Metal additive manufacturing company, Sciaky, Inc., a subsidiary of Phillips Service Industries, Inc. (PSI) has announced that aerospace giant Lockheed Martin Space Systems has successfully reduced production time, cost and material consumption for its titanium propellant tanks for satellites with its Electron Beam Additive Manufacturing technology.
The two companies began a materials R&D initiative in September 2012 to investigate the performance of Ti-6Al-4V (titanium) with its satellite propellant tank. Over many months of testing, the metallurgical experts at Lockheed and Sciaky were able to identify a solution that would drastically reduce part production time, waste and costs compared to the traditional forging method.
"When our Space Systems business area was looking for ways to reduce costs on our satellite parts, while also maintaining product quality, a company called Sciaky came to us with a solution," Marilyn A. Hewson, Chairman, President and CEO of Lockheed Martin, at the Aerospace Industries Association (AIA) Supplier Management Council Summer Meeting on June 14, 2016 in Fort Worth, TX. "We worked together to develop titanium propellant tanks that can be 3D printed through the use of their electron beam additive manufacturing process. The result was a tank that met our customer's performance standards, with an 80 percent reduction in the amount of time needed to manufacture it, a 75 percent reduction in waste, and a 55 percent reduction in cost."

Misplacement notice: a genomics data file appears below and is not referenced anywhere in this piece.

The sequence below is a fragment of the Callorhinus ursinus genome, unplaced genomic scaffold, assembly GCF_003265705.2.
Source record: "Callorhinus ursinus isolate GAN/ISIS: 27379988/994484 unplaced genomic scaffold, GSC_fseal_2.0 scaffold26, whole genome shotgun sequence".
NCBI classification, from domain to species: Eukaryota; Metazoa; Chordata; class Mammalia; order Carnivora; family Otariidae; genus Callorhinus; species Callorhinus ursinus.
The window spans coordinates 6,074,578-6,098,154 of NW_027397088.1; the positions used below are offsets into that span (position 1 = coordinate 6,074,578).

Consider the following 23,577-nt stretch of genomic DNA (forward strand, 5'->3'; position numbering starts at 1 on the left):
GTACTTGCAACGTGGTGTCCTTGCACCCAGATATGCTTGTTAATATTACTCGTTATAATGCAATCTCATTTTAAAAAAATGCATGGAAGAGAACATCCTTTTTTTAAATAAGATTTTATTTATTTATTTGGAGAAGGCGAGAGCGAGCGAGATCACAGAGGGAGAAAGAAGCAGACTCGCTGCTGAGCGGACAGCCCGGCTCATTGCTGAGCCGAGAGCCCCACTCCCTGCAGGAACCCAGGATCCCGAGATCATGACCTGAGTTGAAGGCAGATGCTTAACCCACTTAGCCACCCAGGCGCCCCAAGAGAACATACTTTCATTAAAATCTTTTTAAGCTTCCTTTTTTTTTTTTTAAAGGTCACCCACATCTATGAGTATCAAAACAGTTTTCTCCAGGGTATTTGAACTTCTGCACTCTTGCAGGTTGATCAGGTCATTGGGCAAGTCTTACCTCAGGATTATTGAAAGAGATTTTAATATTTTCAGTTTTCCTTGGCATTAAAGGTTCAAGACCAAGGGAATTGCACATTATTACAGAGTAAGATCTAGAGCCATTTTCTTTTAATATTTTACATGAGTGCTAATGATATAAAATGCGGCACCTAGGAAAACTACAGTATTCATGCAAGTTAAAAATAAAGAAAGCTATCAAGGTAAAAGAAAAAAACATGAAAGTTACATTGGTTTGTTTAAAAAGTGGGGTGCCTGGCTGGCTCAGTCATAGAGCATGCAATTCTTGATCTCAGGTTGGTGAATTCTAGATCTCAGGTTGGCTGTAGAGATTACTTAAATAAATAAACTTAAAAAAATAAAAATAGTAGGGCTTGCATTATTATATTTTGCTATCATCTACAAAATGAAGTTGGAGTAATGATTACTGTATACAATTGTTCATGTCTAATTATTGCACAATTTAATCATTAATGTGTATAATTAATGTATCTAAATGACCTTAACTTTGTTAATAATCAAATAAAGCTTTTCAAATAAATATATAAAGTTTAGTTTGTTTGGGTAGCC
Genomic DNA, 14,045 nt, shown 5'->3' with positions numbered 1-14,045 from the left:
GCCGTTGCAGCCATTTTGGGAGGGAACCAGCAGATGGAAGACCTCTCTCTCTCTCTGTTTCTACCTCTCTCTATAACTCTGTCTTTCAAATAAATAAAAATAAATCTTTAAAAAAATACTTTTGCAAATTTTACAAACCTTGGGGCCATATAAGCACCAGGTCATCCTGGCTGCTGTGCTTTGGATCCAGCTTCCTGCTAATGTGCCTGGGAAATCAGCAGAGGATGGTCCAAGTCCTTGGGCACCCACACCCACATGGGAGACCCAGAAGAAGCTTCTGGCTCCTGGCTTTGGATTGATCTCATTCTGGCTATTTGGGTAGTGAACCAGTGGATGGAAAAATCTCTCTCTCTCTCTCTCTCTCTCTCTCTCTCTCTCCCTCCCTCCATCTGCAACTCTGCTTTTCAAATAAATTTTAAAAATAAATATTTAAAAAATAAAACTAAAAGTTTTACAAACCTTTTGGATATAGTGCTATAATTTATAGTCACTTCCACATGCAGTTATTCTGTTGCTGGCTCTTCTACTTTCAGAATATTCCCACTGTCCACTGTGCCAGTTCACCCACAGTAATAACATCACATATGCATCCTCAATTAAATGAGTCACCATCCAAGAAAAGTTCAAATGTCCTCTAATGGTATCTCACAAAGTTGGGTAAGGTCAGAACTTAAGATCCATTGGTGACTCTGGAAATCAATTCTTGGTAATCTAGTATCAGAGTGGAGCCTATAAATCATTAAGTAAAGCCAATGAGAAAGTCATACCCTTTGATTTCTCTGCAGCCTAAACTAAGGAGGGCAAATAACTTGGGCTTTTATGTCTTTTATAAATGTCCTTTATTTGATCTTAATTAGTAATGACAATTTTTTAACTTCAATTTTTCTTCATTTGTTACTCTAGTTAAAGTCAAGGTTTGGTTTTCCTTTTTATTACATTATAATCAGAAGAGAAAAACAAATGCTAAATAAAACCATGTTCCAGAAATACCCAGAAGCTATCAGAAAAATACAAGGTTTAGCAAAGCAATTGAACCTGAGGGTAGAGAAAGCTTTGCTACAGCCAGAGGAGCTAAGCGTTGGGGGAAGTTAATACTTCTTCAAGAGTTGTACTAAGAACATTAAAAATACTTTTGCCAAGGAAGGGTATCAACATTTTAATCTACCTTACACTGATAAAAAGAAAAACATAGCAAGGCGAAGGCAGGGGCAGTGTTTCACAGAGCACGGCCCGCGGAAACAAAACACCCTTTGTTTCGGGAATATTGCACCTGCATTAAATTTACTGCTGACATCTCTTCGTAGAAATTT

Sciaky’s systems boast the most scalable work envelope in the metal 3D printing industry and can produce parts ranging from 203 mm to 5.79 meters in length, but can also manufacture smaller and larger parts, depending on the application. EBAM is also the fastest deposition process in the metal additive manufacturing market, with gross deposition rates ranging from 7 to 20 lbs. (3.18 to 9.07 kg) of metal per hour. With its dual wirefeed option, users can combine two different metal alloys into a single melt pool to create "custom alloy" parts and change the mixture ratio of the two materials to create "graded" parts or structures.